Apex Legen-dary

It’s been a little hard to miss that Respawn Entertainment has a new game out. In what’s probably the quickest turn around from “we didn’t make the game you wanted” to it becoming the title everyone‘s playing, Apex Legends has been smashing record after record.

At this point it can be considered somewhat inherent to the battle royale genre that each year should bring a new top dog. Scant a year ago PUBG still sat on its throne made of the bones of H1Z1 and DayZ, before the usurper Fortnite rose to fame. And now a new challenger has arrived.

The cynic in me comments on this with something about generations and attention spans, which I used to put forth about the genre as a whole with its short, random games as well, but damned if Apex isn’t fun. It doesn’t really matter whether it’s the “Fortnite killer” or not, in fact I find that rather lazy writing. Fact is that Respawn have, without fanfare, released a polished product that speaks for itself, while its competitors are still lounging in early access throwing ideas at a wall to see what sticks.


The game’s well thought out communication system is one of its main draws. Picture credit: Kotaku

As for the game itself, I’ve seen it described as the Hunger Games meets Overwatch, but where the latter’s matchmaking is a constant downward spiral of rage, Apex Legends makes teamwork very smooth with a well thought out communication system. The result is an accessible, low-toxicity, squad-based shooter, played on a gorgeous map and whose developers have a clear vision for its future.

It’s a shame I’m not better at it really. Coming from an RTS and MOBA background, Overwatch was the first FPS I played for any extended period of time. The skill does not translate, let me tell you. On the upside, I’ve become pretty good at dunking my squad in the ocean, so I’m set if Respawn ever does an Aqua Legends spin-off.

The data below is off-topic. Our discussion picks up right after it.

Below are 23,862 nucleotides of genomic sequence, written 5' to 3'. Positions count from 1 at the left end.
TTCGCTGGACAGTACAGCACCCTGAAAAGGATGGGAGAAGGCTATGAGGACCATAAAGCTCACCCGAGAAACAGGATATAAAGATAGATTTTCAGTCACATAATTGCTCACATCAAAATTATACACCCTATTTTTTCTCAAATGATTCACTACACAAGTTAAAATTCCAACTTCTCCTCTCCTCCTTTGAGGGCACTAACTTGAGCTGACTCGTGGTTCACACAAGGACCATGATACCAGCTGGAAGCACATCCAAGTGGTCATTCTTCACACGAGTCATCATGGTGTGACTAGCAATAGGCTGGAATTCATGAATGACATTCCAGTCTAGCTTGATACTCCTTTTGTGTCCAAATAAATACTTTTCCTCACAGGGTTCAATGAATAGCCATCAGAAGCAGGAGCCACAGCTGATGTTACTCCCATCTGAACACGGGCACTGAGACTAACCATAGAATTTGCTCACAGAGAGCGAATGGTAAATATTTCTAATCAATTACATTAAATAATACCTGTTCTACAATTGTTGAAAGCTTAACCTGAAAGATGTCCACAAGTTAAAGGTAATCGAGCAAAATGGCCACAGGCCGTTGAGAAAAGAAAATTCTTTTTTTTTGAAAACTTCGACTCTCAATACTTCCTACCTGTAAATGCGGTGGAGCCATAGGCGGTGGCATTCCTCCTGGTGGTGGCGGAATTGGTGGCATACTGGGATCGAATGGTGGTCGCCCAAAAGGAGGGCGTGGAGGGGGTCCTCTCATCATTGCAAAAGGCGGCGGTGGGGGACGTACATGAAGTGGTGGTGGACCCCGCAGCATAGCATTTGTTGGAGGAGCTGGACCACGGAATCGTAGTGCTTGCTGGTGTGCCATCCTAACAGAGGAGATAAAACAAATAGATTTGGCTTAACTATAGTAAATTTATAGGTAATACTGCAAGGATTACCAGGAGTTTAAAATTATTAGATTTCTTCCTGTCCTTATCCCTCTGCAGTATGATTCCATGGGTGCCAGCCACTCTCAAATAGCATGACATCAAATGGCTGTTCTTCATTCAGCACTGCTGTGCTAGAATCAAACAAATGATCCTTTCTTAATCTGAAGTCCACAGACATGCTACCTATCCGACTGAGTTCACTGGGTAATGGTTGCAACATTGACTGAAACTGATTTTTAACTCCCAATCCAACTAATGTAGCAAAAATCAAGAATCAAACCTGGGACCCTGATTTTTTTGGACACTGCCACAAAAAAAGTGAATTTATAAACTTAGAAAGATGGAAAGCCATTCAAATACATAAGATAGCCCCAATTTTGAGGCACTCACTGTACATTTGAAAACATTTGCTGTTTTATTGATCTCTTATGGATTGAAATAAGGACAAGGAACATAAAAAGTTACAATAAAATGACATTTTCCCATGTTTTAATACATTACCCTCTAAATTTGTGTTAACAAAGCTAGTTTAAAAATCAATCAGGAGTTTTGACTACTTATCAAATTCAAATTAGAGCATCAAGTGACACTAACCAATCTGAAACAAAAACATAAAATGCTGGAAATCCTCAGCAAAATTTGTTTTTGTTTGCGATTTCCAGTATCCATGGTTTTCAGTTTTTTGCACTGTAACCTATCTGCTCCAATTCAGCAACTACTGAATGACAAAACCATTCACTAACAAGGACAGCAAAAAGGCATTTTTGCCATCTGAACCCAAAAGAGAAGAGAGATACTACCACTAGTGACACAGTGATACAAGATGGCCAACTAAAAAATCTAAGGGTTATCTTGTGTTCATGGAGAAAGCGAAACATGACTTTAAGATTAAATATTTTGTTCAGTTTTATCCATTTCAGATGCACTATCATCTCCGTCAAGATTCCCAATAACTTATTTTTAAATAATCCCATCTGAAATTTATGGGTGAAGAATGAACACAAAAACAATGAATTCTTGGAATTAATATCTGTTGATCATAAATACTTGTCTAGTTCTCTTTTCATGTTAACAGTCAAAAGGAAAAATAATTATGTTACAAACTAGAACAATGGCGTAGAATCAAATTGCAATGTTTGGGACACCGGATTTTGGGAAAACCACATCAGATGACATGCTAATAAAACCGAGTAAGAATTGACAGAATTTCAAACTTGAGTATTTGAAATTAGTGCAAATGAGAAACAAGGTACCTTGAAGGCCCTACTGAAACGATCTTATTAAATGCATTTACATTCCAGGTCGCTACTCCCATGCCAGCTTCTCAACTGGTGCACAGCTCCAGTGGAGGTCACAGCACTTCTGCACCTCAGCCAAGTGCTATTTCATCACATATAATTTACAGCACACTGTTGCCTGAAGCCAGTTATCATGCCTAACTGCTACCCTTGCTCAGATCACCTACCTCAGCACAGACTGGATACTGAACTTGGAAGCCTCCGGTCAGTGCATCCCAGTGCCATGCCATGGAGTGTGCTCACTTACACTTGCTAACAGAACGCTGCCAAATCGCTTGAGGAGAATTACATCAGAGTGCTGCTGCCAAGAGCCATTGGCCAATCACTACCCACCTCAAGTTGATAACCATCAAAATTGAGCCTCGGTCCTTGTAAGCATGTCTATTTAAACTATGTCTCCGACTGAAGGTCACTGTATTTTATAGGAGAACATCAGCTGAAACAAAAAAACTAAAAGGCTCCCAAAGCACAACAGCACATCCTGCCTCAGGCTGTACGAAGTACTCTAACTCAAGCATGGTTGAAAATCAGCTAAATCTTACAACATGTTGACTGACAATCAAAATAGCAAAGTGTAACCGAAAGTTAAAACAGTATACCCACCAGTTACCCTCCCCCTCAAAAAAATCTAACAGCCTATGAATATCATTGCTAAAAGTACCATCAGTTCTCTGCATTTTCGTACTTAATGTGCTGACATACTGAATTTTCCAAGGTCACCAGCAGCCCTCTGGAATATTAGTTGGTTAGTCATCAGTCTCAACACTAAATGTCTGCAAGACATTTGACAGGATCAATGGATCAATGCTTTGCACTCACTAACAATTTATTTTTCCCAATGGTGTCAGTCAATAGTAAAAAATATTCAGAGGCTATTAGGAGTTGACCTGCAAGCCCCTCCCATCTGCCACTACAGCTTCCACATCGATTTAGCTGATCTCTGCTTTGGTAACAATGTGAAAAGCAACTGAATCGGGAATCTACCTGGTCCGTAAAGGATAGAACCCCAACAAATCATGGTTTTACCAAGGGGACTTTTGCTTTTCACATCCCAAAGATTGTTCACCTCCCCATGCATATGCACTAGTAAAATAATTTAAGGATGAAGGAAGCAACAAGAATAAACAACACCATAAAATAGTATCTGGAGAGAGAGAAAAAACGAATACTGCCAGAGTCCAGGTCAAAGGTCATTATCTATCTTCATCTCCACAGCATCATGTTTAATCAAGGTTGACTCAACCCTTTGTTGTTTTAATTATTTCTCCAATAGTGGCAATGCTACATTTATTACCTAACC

I kid, sorta. Still, below are some tips that helped make the transition a little less bad for me.


Respawn released the game with a clear vision for its future.

Get familiar with the characters and map

There’s plenty of “legend tier list” and “best drop spots” articles out there already, but you really just need to play a lot to get familiar with it all.


Use the ping system

At its core, Apex is team game, even if you’re never forced to talk to anyone. Communication will win (or lose) you games. This includes pinging your inventory.


Learn how to glide

You can’t win the game if you don’t stick the landing. There’s some trickery to it though.


Don’t revive teammates in the middle of a firefight

Seriously, don’t. Probably don’t waste time with finishers until the whole unit is down either.


Learn to loot

I’ve noticed that the majority of the good players unlucky enough to get paired with me go through the available loot in an area very quickly, never content with one weapon set or location. I guess this is one of them battle royale things I’ve yet to pick up, but it makes sense. The less time you spend on inventory management, the more you can spend on not getting dead.


Learn the loot

Related to the previous, some gear is just way superior to others. (Hint: It’s not the Mozambique.) Figure out which is which and switch it up if the situation requires it.


Learn to aim

Yeah.. still working on this one, but the best way appears to be to just get into a lot of firefights. I do wish the game came with better training options in this regard, but I suppose getting shot in the face could be considered a teaching moment too.


I’ll probably have more for you later. I’d also like to note that the game’s first for-money tournament will be played in two parts, one of which takes place today. Sixteen squads will compete for $200,000 USD in this Twitch Rivals Apex Legends Challenge, which will be an interesting prelude to what feels like an inevitable move onto the esports scene.

For now, I bid you adieu, because I have a dropship to catch.

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